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Parkinson's Disease

By: Carolyn L. Crankshaw, BioFiles v7 n2, 2011, 16–20

BioFiles Volume 7, Number 2 — Neurodegenerative Diseases

Download BioFiles v7 n2 (13.0 Mb PDF)

Parkinson's disease (PD) is the second most common neurodegenerative disorder after Alzheimer's disease, affecting more than 6 million people worldwide. PD is a slowly progressing motor system neurodegeneration characterized by akinesia, rigidity and resting tremor. Neuropathologically PD is characterized by loss of dopaminergic cell bodies in the substantia nigra, resulting in a reduced supply of dopamine to the basal ganglia. The high metabolic rate of the substantia nigra combined with high content of oxidizable species and iron, high levels of reactive oxygen species (ROS) and low level of antioxidants, all serve to initiate and propagate apoptosis of the dopaminergic neurons.

Mutations in the a-synuclein gene (SNCA) occur in familial cases of Parkinson's disease, pointing to a role for this gene in PD. a-Synuclein can form protein aggregates with additional cytoskeletal proteins including synaptophysin (SYP) and Tau (MAPT), which are believed to lead to the pathogenesis of Lewy body formation.

Synphilin (SNCAIP) interacts with α-synuclein in neuronal tissue and is thought to play a role in the formation of cytoplasmic inclusions and neurodegeneration. A mutation in this gene has been associated with Parkinson's disease.

Mutations in the LRRK2 (PARK8) gene are found in about 5-6 percent of all familial cases as well as 2 percent of cases with no known cause. Interestingly, this mutation can cause early-onset Parkinson's in families from diverse ethnic backgrounds, in a form that is identical in clinical symptoms to late-onset Parkinson's. LRRK2 encodes a protein that is part of a larger multidomain protein with characteristic GTPase and kinase domains. LRRK2's substrates, its binding partners and its regulators have yet to be confirmed or clarified, and consequently its role in normal physiological functions in the cell and in disease are still largely unknown.

Loss of function mutations in the Parkin (PARK2), PINK1 (PARK6) and PARK7 (DJ-1) genes resulting in functionally inactive proteins, underlie common forms of autosomal-recessive PD. Patients with lossof- function Parkin mutations account for an estimated 40-50 percent of all familial earlyonset cases of PD, whereas mutations in PINK1 and PARK7 are less common. Several studies have demonstrated that products of all three recessive genes preserve mitochondrial functions, protect against reactive oxygen species, or play a role in protein degradation pathways. Normally, Parkin tags proteins with ubiquitin for degradation via the proteasome. Mutations in the Parkin gene lead to a loss of this activity. DJ-1 is a molecular chaperone involved in protein folding, as well as in other functions. It is found in the cytosol, the mitochondrial matrix and intermembrane space. It regulates redox-dependent signaling pathways and acts as a regulator of antioxidant gene expression.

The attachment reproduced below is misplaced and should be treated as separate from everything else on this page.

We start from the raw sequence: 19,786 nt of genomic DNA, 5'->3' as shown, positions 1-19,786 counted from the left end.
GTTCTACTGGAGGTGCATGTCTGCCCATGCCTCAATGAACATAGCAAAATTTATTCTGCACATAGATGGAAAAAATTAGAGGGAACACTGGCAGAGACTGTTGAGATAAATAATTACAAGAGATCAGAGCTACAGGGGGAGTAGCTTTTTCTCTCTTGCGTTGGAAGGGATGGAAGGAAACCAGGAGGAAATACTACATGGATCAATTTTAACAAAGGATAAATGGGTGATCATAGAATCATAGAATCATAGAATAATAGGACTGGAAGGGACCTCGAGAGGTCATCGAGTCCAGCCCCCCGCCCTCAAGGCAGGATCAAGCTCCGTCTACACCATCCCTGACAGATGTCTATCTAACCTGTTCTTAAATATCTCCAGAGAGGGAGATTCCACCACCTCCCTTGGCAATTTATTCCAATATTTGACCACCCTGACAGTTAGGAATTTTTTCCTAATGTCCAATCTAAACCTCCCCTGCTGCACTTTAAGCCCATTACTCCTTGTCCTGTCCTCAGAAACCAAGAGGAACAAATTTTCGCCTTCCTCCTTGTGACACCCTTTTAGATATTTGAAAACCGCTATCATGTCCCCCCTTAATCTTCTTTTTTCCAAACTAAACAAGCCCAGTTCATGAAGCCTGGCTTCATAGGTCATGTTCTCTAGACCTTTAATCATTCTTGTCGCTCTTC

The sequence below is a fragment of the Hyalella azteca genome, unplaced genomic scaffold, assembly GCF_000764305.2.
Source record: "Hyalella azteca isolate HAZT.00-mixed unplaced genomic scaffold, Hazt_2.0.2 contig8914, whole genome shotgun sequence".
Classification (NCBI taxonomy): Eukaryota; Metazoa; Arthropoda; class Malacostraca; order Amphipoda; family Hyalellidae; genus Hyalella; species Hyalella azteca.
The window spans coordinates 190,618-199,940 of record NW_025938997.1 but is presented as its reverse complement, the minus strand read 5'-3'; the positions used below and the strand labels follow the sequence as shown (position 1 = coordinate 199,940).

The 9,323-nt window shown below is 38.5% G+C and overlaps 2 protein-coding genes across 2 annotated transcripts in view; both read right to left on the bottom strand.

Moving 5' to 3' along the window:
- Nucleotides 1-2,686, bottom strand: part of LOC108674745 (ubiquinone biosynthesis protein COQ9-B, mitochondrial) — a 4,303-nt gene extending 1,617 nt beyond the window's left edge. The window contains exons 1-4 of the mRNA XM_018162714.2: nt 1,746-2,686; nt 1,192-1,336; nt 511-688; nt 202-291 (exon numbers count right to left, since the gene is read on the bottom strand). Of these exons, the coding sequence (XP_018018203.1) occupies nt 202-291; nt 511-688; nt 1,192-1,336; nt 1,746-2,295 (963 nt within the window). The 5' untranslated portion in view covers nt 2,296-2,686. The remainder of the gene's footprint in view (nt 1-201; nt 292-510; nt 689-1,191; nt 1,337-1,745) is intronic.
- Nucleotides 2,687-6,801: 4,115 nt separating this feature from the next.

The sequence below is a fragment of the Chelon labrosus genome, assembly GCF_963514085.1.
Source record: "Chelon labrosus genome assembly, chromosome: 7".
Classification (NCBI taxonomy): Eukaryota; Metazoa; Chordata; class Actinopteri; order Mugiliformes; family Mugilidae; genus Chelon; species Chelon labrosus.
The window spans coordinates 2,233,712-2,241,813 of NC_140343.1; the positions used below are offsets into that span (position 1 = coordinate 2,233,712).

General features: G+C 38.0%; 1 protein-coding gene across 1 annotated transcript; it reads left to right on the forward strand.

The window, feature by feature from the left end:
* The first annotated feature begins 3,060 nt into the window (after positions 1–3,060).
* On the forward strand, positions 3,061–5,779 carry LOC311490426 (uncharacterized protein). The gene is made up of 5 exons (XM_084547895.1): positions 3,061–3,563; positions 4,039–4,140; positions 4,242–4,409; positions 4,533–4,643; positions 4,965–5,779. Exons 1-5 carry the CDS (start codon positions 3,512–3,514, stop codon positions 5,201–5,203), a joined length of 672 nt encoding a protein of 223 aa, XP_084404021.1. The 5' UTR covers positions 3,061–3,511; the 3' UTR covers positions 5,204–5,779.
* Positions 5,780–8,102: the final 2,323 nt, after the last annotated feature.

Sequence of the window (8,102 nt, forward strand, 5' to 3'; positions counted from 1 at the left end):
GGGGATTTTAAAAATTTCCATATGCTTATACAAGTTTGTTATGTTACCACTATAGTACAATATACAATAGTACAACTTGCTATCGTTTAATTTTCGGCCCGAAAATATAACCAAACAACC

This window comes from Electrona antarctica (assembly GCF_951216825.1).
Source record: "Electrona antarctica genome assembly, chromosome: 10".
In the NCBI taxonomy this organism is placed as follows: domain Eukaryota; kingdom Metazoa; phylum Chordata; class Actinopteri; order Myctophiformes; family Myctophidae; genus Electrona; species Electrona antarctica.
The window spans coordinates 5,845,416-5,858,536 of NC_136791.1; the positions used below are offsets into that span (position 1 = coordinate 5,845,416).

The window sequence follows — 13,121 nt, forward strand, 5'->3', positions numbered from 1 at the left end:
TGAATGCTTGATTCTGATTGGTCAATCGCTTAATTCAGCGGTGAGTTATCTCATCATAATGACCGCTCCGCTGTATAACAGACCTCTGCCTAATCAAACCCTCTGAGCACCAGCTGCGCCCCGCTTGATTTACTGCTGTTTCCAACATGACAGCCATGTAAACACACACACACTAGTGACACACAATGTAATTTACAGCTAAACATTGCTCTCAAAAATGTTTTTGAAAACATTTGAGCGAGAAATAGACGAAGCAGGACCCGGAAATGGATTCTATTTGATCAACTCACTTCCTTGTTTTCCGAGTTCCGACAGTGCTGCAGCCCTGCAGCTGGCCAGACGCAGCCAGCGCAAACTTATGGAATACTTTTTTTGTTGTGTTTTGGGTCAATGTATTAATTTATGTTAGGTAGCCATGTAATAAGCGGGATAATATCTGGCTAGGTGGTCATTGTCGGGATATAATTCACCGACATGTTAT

UCHL1 (PARK5) is a member of the ubiquitin- C-terminal hydrolases. Expression of UCHL1 is highly specific to neurons and to cells of the diffuse neuroendocrine system and their tumors. A point mutation I93M in this protein is implicated as the cause of PD. Furthermore, a polymorphism S18Y in this gene has been found to be associated with a reduced risk for Parkinson's disease. UCH-L1 is also associated with the Alzheimer's disease.

The ATP13A2 (PARK9) gene encodes a member of the P5 subfamily of ATPases which transports inorganic cations as well as other substrates. Mutations in this gene are associated with Kufor-Rakeb syndrome (KRS), also referred to as Parkinson disease 9, and in juvenile forms of PD.

Additional genes, including GIGYF2 (PARK11), HTRA2 (OMI, PARK13) PLA2G6 (PARK14), FBXO7 (PARK15), STUB1 (CHIP) and RNF19A (Dorfin) are thought to be implicated in PD.

With its complex etiology and impact on millions, Parkinson's Disease continues to be the subject of intensive research effort.




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